“Assuming it isn’t a Vega Gull (!), all I can suggest is an eastern/northern form of argentatus. Olsen & Larsson (2004) state that adults in N. Norway and along White Sea coast differ in having darker bluish-grey upperparts (but also reduced black on wing-tip, which isn’t right). Some of these also have yellowish legs (“omissus“) but the Ainsdale bird has pink legs”.
What do you think?
Is it a hybrid? A weird argentatus? Surely it couldn’t be the existential Vincent Vega?
That’s the great thing about gulls isn’t it, just when you think you’re in a good place with them, one comes along to chuck you right out of your comfort zone!
Here’s a few of Phil’s shots of his intermedius LBBs too.
Thanks as ever Phil…
The air was harsh and cold on the back of my throat and nipped at my fingers, but the Green Beach was as good a place as any to spend a few hours today – Stonechat, Reed Bunting, Chaffinch, Linnet, Song Thrush etc in the buckthorn and enough gulls around to be worth a grilling.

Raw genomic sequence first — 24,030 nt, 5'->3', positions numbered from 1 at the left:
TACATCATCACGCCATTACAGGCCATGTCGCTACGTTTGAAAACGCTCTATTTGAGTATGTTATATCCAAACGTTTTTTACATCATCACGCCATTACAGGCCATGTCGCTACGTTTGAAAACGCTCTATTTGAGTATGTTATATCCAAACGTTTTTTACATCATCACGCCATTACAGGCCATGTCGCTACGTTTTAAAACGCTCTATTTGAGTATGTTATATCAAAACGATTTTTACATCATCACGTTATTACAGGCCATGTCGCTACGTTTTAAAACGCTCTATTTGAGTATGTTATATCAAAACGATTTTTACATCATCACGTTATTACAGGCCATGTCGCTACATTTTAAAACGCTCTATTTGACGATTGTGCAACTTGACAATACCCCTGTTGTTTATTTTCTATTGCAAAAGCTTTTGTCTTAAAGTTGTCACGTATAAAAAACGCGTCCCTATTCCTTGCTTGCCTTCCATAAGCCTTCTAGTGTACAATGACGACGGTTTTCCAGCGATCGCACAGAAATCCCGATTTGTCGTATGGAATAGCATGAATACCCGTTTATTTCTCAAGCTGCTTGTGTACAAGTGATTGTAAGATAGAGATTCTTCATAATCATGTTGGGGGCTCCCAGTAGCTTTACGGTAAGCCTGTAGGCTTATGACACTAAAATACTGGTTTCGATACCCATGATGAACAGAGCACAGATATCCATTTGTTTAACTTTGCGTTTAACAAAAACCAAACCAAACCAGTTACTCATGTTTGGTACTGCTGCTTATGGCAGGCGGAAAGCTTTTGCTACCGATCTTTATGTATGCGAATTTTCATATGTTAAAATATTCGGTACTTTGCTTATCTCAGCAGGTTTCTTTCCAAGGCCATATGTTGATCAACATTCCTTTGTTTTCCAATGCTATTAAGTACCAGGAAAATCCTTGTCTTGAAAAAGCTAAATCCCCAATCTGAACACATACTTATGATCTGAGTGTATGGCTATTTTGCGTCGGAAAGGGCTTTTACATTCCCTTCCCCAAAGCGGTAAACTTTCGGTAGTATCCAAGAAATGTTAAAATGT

There were more on the coast, especially at Ainsdale, yesterday, but I didn’t really have the time to work through them – a coloured ringed Herring Gull or two was the best I could muster.
Old favourite “A Gull called Arse” (okay, R4RS) was at Weld Rd during the hooley on Wednesday as was an adult Med.
Today, with the tide way out, the gulls were scattered all over the channels between Birkdale and Ainsdale, gorging on a razor and rayed trough shell wreck, so I concentrated on those washing and roosting around the freshwater run-off from the River Nile and points south.
One or two “traffic-light” primaried argentatus Herrings and two adult winter Med Gulls were the best bits of a blustery few hours.
One of the Meds looked suspiciously like the bird at the top of this entry, which I photographed when it was loitering around the southern end of the Marine Lake earlier this winter.
It headed inland in the direction of Hillside once it had enjoyed a wash and brush up in the run-off.
The other bird had much more heavily marked ear coverts and nape.
The usual interesting range of mantle tones on the Common Gulls, from dark charcoal to pearly grey, with a few birds with particularly dark winter “hoods”.